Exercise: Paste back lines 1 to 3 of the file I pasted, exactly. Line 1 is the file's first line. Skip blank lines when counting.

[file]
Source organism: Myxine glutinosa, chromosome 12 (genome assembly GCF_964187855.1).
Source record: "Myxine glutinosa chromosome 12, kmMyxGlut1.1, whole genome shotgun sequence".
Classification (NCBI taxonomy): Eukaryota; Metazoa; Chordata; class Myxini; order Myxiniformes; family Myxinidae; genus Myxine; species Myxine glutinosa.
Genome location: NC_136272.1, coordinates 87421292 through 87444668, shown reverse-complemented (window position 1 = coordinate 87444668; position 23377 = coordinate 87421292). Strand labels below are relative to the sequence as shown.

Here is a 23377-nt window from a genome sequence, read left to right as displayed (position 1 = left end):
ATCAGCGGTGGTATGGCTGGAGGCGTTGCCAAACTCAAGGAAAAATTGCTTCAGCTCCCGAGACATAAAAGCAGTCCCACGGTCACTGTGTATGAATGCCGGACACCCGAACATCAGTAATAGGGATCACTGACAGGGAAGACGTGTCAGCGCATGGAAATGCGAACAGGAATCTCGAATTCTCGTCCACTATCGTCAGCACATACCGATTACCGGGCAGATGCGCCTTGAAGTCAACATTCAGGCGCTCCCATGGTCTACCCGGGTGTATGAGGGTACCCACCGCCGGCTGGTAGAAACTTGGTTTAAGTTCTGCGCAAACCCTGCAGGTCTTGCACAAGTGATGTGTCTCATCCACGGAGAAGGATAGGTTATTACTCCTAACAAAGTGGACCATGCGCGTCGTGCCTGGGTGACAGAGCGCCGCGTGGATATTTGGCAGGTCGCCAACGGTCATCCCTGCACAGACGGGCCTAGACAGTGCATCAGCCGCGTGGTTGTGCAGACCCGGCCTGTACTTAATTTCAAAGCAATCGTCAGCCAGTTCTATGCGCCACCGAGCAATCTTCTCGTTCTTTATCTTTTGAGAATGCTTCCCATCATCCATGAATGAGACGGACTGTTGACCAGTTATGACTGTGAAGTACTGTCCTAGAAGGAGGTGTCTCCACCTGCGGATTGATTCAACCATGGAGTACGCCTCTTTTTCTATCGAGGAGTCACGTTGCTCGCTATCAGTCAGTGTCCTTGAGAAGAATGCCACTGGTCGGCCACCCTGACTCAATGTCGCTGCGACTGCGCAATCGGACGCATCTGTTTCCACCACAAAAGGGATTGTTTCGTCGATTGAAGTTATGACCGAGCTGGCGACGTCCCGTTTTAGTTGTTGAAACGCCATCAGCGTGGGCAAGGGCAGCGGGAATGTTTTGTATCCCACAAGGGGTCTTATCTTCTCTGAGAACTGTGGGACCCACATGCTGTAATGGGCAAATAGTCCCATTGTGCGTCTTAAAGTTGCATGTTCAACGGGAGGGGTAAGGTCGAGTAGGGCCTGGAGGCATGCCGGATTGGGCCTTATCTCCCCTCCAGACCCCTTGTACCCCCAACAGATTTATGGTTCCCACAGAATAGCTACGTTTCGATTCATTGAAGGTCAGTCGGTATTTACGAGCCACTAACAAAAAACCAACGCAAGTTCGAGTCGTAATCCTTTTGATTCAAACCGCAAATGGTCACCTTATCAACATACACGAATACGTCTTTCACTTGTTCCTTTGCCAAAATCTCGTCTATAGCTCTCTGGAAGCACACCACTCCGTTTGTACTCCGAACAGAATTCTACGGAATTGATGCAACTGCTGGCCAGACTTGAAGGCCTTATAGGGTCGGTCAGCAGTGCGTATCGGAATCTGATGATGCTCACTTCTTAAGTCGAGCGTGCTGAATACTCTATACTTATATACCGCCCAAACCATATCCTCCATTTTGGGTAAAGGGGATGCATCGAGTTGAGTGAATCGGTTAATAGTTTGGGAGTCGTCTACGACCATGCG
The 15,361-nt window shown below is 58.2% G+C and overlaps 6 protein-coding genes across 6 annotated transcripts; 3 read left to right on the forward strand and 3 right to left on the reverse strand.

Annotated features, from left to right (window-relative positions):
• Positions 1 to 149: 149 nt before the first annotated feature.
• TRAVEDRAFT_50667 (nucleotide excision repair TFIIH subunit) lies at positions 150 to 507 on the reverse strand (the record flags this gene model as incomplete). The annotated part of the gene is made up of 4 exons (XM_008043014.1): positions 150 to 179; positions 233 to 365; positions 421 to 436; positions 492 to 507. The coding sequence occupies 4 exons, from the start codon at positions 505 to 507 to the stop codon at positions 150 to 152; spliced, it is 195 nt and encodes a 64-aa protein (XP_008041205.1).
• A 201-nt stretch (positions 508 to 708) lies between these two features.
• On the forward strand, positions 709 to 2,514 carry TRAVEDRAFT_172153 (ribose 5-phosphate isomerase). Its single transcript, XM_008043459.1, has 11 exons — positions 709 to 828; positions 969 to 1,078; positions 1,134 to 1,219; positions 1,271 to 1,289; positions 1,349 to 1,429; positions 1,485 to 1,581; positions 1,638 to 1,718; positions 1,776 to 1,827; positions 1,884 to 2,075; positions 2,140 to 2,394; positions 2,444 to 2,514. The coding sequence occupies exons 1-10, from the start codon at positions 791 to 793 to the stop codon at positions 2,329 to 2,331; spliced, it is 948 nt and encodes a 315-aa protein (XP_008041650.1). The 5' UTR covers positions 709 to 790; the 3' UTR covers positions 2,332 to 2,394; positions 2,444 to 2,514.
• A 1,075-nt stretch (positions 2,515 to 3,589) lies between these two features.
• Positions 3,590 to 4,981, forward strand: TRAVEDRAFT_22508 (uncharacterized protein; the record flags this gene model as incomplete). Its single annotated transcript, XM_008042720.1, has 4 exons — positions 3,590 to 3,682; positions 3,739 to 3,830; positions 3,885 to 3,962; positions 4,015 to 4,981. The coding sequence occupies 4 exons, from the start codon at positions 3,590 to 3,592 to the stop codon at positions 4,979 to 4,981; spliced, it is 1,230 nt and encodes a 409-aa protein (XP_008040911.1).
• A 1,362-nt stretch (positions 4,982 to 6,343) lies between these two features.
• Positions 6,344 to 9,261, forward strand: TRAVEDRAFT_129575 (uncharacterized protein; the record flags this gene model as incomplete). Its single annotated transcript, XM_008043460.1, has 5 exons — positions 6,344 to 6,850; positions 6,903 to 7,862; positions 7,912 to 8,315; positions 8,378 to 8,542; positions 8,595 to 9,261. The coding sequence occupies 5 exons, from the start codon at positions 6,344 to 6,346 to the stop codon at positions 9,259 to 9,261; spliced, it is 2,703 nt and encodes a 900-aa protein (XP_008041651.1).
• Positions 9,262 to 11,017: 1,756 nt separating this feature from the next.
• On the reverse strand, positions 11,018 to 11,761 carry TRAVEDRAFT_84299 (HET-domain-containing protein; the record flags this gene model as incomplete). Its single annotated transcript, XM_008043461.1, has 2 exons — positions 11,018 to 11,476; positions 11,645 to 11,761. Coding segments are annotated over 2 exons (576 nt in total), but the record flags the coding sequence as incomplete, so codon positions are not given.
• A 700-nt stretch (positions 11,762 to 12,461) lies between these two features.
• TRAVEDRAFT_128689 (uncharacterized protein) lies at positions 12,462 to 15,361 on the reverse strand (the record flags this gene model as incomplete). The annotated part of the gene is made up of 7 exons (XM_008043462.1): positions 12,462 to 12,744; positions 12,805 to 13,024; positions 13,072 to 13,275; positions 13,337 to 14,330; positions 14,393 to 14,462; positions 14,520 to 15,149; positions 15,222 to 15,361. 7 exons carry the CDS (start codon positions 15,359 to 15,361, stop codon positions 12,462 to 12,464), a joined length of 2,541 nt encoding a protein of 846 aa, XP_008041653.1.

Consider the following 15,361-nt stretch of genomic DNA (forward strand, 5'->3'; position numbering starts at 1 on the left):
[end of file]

Source organism: Myxine glutinosa, chromosome 12 (genome assembly GCF_964187855.1).
Source record: "Myxine glutinosa chromosome 12, kmMyxGlut1.1, whole genome shotgun sequence".
Classification (NCBI taxonomy): Eukaryota; Metazoa; Chordata; class Myxini; order Myxiniformes; family Myxinidae; genus Myxine; species Myxine glutinosa.